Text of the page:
Monday 24 June 2013

Policy Watch 24 June 2013

“We are called to love our neighbours, to recognise and celebrate the innate human dignity of each person and all people, to nurture and care for creation, and protect the most vulnerable. Each of us is called to this work because we are human beings”. Caritas, 2013

Government Quiet on Child Poverty

The Government has gone a wee bit quiet on the child poverty front since its official response to the EAG Report.  Well, when you’re already doing enough, what more is there to say? Professor Jonathan Boston, Co-Chairperson of the EAG on Solutions to Child Poverty holds a different view though. He thinks much more could be done and this includes as a priority a means of "measuring child poverty, clear targets and a monitoring and review framework to hold government to account”. Check out the full interview, along with comments from Deborah Morris-Travers, Every Child Counts.

Child Abuse: What Role Does Poverty Play?

25 years of research on child abuse has largely been ignored? That’s the conclusion draw in CPAG’s latest report  Child Abuse: what role does poverty play?…"substantive research showing the association between poverty and deprivation, child maltreatment and neglect."  But it seems government prefers not to deal with the causes of abuse but on reporting and monitoring and risk assessment”.  A little easier to deal with one imagines.  Pity some of this research didn’t make it into the recent Vote debate. “Our kids: the problem's not poverty, it's parenting." Middle New Zealand still prefers to blame bad parents not grinding poverty. Our NZCCSS service providers  (Page 14) tell us a different story. Parents under enormous pressure love their kids and are doing the best they can.

Welfare Reform Sanctions: What will be the Impact of Policy Changes on Our Most Vulnerable Children ?

14 days to go until new Social Obligations and Benefit Categories are introduced across New Zealand on 15 July 2013. What will it mean? Well if you’re a beneficiary and have an uncleared warrant you’ll need to clear it pronto but government doesn’t care how you get the money. A nasty loan shark is fine so long as it’s paid because if you don’t the big state sanction stick will stop your benefit. But it’s ok if you have kids, your benefit will only be reduced by up to half. Unlike middle New Zealand, you don’t need to worry about feeding the kids, keeping them warm and dry and taking them to a GP, pharmacist or dentist. You’re probably a bad parent anyway and the kids don’t know any different. Hard hearted no, you’re on your own. But there is more Pre-employment Drug testing. You’ll need to kick your drug habit as quick as paying your warrant. You’ll get two chances, very generous, and then the big state sanction stick comes out again. If you fail a drug test the second time your benefit will be stopped for 13 weeks. But phew if you have kids your benefit will only be reduced by up to half. Where’s the teeth.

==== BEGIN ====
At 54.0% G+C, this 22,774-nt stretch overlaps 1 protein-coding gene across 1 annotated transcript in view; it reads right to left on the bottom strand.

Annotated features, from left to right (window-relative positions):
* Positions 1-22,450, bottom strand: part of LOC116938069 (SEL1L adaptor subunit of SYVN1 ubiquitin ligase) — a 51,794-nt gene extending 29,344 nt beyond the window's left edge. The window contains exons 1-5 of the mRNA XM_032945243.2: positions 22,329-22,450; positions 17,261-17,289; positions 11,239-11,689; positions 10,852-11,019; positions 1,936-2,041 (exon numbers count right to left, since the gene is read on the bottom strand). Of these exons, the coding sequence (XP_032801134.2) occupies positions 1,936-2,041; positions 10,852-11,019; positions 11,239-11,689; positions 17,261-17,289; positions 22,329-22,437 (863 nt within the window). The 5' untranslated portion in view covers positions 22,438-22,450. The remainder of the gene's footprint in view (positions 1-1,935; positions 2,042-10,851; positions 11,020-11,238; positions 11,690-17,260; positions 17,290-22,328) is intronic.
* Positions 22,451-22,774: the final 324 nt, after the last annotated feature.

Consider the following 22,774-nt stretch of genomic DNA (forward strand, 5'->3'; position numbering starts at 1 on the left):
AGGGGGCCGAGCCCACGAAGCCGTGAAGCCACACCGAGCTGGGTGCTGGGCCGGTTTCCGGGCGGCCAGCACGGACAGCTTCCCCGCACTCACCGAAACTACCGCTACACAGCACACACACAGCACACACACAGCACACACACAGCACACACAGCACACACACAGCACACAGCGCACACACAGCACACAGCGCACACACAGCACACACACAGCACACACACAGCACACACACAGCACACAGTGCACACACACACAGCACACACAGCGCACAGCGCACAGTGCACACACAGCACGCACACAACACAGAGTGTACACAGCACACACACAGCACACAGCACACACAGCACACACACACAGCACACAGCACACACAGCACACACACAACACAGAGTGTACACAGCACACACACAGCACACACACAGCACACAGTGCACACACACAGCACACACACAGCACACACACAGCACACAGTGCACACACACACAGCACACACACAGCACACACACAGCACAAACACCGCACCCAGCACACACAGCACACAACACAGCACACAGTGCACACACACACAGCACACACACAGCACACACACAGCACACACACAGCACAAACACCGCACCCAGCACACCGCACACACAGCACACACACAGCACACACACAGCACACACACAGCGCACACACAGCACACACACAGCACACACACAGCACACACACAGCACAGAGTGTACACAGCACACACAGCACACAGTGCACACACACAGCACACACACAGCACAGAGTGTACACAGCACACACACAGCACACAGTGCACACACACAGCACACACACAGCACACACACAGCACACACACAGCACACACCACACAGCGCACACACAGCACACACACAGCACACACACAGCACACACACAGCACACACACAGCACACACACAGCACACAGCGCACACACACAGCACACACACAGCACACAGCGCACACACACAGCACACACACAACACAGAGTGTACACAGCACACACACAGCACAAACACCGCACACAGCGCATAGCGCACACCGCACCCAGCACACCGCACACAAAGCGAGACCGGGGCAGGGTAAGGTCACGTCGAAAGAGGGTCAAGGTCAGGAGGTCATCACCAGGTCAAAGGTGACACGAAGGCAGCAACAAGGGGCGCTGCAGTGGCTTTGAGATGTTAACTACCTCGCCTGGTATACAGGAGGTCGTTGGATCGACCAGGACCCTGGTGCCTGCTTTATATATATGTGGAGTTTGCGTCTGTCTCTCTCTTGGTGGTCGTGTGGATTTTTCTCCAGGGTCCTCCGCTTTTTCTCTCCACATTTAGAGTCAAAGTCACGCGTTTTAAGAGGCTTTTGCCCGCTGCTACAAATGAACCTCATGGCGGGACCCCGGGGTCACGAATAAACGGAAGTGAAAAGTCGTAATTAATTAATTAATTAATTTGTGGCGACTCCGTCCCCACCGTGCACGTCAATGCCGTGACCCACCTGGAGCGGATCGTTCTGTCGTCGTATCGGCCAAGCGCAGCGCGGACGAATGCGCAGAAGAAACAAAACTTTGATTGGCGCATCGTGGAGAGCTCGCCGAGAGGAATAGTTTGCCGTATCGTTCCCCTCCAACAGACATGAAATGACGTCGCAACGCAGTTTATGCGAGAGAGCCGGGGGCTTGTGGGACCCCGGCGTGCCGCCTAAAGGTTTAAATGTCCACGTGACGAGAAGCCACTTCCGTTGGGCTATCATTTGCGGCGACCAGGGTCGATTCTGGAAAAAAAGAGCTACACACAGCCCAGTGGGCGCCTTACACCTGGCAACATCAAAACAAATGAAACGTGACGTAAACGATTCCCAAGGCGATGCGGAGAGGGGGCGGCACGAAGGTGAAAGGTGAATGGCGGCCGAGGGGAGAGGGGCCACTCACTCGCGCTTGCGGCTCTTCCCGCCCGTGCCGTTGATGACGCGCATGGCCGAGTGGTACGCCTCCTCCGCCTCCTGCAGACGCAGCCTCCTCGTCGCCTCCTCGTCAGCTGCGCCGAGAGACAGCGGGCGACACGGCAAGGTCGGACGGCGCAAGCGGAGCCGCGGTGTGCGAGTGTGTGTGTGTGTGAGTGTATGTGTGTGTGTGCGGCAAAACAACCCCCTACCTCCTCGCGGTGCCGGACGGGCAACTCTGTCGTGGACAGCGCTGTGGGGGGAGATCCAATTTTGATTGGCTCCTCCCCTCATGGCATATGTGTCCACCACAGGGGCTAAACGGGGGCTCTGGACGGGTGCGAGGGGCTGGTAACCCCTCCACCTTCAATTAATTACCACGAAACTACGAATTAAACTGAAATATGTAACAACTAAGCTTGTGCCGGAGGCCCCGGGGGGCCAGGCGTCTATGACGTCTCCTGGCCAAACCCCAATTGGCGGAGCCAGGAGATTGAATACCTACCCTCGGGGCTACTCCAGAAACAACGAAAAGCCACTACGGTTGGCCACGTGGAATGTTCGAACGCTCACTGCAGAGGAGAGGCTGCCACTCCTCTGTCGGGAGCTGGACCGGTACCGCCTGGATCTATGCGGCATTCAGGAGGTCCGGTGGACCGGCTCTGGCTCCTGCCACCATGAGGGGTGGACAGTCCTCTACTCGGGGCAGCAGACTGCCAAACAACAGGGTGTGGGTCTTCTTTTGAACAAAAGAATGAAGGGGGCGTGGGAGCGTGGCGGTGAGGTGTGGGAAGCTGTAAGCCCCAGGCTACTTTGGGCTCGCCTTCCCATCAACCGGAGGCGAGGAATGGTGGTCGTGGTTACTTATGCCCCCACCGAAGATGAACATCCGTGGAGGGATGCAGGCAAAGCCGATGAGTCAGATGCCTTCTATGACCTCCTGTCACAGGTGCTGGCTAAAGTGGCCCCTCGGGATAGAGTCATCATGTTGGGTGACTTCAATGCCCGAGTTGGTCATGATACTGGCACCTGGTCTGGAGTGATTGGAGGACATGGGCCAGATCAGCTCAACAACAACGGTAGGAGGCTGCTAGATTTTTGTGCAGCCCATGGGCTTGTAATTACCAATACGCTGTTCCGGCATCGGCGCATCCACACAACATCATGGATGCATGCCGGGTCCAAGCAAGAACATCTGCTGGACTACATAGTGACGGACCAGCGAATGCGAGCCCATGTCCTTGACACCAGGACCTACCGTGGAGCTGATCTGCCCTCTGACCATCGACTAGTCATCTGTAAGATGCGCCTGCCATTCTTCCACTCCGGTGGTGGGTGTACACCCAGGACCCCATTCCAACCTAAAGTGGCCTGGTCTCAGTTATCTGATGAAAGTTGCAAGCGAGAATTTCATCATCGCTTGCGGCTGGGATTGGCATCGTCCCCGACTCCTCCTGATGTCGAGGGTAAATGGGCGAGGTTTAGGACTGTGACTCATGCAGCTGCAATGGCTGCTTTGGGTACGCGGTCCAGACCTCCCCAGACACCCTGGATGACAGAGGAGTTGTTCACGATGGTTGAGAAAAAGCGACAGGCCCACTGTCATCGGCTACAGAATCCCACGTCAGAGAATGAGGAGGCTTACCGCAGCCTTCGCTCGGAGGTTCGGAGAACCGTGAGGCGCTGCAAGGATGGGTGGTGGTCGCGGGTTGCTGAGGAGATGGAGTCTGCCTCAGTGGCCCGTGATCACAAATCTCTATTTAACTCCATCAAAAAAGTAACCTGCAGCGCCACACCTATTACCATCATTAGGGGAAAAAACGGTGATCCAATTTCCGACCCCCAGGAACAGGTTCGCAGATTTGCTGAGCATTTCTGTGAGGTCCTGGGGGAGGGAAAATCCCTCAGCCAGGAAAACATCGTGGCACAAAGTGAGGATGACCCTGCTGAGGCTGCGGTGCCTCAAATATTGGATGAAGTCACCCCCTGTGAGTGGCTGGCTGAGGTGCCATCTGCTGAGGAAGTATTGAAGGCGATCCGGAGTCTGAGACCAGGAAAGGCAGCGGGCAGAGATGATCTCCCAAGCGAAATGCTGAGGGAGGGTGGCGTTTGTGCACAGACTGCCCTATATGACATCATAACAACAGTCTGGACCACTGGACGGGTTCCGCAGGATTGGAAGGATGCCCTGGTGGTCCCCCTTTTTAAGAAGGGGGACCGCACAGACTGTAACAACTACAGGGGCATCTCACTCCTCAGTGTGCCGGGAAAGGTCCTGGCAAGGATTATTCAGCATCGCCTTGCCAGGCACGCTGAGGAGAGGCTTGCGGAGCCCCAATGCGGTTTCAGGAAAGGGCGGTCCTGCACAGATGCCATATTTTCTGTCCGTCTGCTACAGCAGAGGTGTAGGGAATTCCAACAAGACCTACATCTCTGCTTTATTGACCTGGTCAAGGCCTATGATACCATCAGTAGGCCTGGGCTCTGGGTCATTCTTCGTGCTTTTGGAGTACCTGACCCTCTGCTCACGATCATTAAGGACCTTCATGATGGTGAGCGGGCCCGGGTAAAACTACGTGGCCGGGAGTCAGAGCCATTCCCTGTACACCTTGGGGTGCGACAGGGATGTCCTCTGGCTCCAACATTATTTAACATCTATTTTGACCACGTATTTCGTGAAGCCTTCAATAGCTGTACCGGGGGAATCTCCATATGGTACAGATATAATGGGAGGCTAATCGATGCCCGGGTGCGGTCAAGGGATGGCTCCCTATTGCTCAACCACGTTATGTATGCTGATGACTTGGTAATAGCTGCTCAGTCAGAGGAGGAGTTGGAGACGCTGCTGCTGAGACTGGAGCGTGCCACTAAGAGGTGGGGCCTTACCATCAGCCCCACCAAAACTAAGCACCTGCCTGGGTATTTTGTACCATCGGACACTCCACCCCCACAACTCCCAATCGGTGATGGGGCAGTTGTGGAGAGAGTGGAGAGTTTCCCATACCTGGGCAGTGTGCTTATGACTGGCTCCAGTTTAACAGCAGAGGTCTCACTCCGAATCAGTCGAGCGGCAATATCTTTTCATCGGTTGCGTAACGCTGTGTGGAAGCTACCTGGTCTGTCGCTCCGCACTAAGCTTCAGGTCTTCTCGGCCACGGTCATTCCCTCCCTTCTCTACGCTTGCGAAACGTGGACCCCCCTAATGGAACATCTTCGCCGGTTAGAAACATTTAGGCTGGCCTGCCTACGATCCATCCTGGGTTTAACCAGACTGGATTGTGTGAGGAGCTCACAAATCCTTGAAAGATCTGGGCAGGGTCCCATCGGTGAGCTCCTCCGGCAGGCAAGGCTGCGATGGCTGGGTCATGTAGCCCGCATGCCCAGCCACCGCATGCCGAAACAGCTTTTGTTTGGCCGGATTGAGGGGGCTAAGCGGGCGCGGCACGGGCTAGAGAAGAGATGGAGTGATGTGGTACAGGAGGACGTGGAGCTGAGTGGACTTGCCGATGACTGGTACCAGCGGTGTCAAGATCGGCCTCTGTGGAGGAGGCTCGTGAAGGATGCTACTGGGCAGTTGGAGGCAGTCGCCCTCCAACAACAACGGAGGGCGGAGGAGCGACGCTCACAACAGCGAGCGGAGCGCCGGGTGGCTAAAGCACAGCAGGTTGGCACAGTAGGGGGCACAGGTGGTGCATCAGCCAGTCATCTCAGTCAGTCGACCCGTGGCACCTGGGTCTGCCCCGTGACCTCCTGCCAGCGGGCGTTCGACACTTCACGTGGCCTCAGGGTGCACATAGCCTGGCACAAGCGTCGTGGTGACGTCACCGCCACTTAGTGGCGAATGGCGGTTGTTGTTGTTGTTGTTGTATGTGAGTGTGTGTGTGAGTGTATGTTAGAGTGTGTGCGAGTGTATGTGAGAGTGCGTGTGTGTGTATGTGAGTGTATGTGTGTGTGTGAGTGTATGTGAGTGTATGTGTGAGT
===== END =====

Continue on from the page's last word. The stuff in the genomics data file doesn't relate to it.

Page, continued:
At NZCCSS what we hear from our service providers is that the people who get caught by these requirements are always those who are most marginalised – those who have lower literacy, who don’t understand the rules or whose lives are most chaotic. Let’s hope that Work and Income are able to ensure people who are in danger of being sanctioned are linked with advocates and support agencies to help them overcome the hurdles to getting their Benefit payments.

Please Sir Can I have Some More? 

The food in schools debate is likely to receive a second airing when the Hon Hone Haeawira’s Feed the Kids Bill is debated in Parliament on 31 July 2013. The Bill is supported by a coalition of 27 organisations who have been working to promote political action in response to the 80,000 children who arrive at school hungry. The Bill aims to set up government funded breakfast and lunch programs in all decile 1-2 schools and paid coordinators in schools, as well as monitoring and evaluation. Here’s hoping the Ministry of Health’s Food and Nutrition Guidelines receive more of a mention this time round. The Government’s response of 2 weetbix a day doesn’t sound much nutrition to sustain a growing child. The United Nations Convention on the Rights of Child recommends (46)  food in school is “combined with nutrition and health education, including setting up school gardens and training teachers to improve children’s nutrition and healthy eating habits".  Still, weetbix in schools is a cheap option and only half the cost to the state. What do you mean can I have some more?

CPAG in the Court of Appeal

In May the Court of Appeal heard CPAG’s case that the In Work Tax Credit discriminates against children of beneficiaries. A decision is expected in the next two to three months. Check out CPAG’s website to keep up to date.

OECD Report: Economic Survey Of New Zealand 2013

Yeah, the New Zealand economy is beginning to gain some momentum, with post earthquake reconstruction, business investment and household spending gathering pace. The OECD – the rich countries club – has provided some advice back to government including how we need to put in place a capital gains tax to encourage investment in businesses and to take the heat out of housing speculation. It also says we aren’t making any progress on reducing income inequalities, we are in fact one of the most unequal countries in the OECD – so while the OECD thinks we are generally on the right track it sure doesn’t look like things are going to get any easier for people trying to get a warm, dry home, or, for our society to overcome the harm of high inequality. Risks to growth remain, however, stemming from high private debt levels, weak foreign demand, large external imbalances, volatile terms of trade, a severe drought and an exchange rate that appears overvalued. More>>
Scoop Business - OECD urges capital gains tax, deposit insurance
NZ Govt - OECD backs New Zealand economic policy mix
Labour - OECD says CGT would address inequality and grow the economy
Greens - OECD gives thumbs up to Green economic direction

Gambling Harm Amendment Bill